Last November, I spent two weeks in the Dominican Republic researching events I’m dramatizing in Encounters Unforeseen’s sequel (1493-98), visiting sites of battles, forts, the first missionary efforts and resistance thereto, and—the subject of this blog—Santo Domingo’s lovely old colonial town.
In March 1496, Columbus departed the settlement at Isabela to return to Spain, having instructed his brother Bartolomé to establish a new capital to be named “New Isabela” on “Española’s” southern coast, nearby gold deposits. Bartolomé selected a site on the Ozama River’s east bank, constructing first a fort and wooden church. The photo below shows the church of Our Lady Virgin of the Rosary, a modern reconstruction of one built in the 1540s at the site of Bartolomé’s church, in Santo Domingo’s Archaeological Park of New Isabela. Archaeologists have found post holes of the predecessor church and the remains of the fort’s dungeon, where Columbus likely was imprisoned briefly when deposed from ruling Española in 1500.
Bartolomé disregarded Columbus’s instruction and named the new town “Santo Domingo,” in honor of their father Domenico, and sanctified the name by celebrating the town’s founding on the feast of St. Dominic on a Sunday (“Domingo” in Spanish) in August 1496. The next photos show a view of the church from the Ozama’s west bank and a view upriver.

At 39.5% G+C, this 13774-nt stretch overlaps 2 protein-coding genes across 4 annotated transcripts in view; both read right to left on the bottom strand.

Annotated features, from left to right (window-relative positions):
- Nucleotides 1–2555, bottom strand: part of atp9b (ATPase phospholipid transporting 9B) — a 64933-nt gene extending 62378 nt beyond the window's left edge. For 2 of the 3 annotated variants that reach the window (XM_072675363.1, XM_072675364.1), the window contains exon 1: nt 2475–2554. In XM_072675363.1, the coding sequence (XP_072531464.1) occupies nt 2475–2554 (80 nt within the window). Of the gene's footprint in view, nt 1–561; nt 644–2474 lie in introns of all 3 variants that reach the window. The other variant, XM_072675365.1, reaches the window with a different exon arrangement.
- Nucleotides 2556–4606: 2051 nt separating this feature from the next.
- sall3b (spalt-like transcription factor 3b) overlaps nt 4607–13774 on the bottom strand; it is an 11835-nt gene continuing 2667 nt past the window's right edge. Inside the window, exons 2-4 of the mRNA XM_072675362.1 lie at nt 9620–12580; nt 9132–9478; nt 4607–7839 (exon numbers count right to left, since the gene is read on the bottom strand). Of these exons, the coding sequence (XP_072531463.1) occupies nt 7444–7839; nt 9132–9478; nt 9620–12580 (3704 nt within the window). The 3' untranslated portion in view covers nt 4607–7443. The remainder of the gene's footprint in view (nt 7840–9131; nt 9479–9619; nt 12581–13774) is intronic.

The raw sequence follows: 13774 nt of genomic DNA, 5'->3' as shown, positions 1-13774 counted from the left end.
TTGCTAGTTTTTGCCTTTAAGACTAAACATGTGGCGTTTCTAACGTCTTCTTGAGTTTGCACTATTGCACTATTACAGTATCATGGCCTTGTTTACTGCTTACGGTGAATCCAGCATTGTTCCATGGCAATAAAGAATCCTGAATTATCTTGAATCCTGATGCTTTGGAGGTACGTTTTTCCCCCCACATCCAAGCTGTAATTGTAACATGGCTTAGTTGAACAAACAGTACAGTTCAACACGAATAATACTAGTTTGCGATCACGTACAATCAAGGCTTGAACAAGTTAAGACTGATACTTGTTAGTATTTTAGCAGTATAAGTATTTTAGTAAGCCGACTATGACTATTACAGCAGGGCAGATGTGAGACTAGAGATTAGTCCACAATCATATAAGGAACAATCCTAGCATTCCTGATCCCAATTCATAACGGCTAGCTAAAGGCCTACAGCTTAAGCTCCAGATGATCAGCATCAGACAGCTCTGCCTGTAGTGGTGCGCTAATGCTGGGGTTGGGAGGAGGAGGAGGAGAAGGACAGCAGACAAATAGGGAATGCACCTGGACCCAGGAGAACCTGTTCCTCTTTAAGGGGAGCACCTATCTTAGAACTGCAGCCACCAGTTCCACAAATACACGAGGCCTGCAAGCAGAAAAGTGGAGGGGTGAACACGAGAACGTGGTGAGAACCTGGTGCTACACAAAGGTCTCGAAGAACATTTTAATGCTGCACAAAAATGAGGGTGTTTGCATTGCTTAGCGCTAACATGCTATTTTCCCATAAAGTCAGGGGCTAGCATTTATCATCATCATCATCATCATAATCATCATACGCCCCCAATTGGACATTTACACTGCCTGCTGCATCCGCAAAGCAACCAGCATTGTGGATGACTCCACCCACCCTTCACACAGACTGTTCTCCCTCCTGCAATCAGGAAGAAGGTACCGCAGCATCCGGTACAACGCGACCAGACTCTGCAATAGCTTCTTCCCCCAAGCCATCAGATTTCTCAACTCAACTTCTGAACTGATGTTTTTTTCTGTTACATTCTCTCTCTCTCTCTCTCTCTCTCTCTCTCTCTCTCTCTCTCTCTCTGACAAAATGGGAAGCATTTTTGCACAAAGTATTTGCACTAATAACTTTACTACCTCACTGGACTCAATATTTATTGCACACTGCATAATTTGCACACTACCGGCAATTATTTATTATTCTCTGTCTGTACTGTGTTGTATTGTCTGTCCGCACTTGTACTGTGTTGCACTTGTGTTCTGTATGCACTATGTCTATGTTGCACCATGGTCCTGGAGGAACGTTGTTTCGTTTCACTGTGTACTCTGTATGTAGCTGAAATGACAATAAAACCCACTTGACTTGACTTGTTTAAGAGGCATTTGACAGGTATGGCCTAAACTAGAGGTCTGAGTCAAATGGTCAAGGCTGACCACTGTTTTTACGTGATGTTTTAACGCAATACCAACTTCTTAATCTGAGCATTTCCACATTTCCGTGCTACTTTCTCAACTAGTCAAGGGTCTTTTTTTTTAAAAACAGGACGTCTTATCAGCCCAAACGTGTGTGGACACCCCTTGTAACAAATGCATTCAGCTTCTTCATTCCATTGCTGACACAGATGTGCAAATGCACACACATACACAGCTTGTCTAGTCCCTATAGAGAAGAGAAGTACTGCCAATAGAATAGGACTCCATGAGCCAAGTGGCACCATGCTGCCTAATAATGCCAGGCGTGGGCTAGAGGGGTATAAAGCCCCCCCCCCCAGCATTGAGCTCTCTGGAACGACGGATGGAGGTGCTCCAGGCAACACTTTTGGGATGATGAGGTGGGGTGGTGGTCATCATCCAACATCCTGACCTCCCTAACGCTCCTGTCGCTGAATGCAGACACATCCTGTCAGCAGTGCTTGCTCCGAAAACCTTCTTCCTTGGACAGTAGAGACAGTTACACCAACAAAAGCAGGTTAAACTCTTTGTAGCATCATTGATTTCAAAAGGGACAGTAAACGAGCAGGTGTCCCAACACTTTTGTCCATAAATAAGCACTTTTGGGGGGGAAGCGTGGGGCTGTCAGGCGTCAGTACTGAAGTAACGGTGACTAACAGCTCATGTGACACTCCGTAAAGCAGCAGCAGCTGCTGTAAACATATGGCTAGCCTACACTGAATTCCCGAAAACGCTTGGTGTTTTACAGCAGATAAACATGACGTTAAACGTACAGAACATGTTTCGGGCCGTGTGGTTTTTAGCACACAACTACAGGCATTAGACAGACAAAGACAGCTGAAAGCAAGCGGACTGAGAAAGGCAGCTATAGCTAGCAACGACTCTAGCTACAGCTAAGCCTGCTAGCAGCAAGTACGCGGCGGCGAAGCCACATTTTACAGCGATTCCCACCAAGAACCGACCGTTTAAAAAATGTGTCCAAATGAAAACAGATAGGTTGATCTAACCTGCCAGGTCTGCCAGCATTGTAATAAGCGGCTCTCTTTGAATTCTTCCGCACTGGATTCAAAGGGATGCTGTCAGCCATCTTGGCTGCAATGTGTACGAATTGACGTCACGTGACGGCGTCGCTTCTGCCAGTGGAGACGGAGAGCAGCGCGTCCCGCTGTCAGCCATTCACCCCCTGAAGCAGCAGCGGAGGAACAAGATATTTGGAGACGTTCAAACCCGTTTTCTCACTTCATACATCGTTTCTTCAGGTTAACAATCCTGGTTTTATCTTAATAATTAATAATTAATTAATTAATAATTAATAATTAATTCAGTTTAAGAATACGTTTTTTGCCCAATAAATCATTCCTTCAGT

In 1502, Queen Isabella and King Ferdinand installed Nicolás de Ovando as the island’s governor, and Ovando commenced construction on the Ozama’s west bank, including a new fort, the Ozama Fortress. The following photos show the fortress and a view from the church across the river, through the bustling port.
In 1503, Ovando largely completed the island’s brutal conquest commenced by Columbus, including subjugation of the Xaraguán chiefdom in the southwest, then ruled by the lady chieftain Anacaona. The central plaza near the fortress, now known as the Parque Colón, holds a 19th century statue sculpted from a conquering European perspective of Columbus with a Taíno woman at the pedestal beneath—many say Anacaona, as shown in the last photo (with pigeons).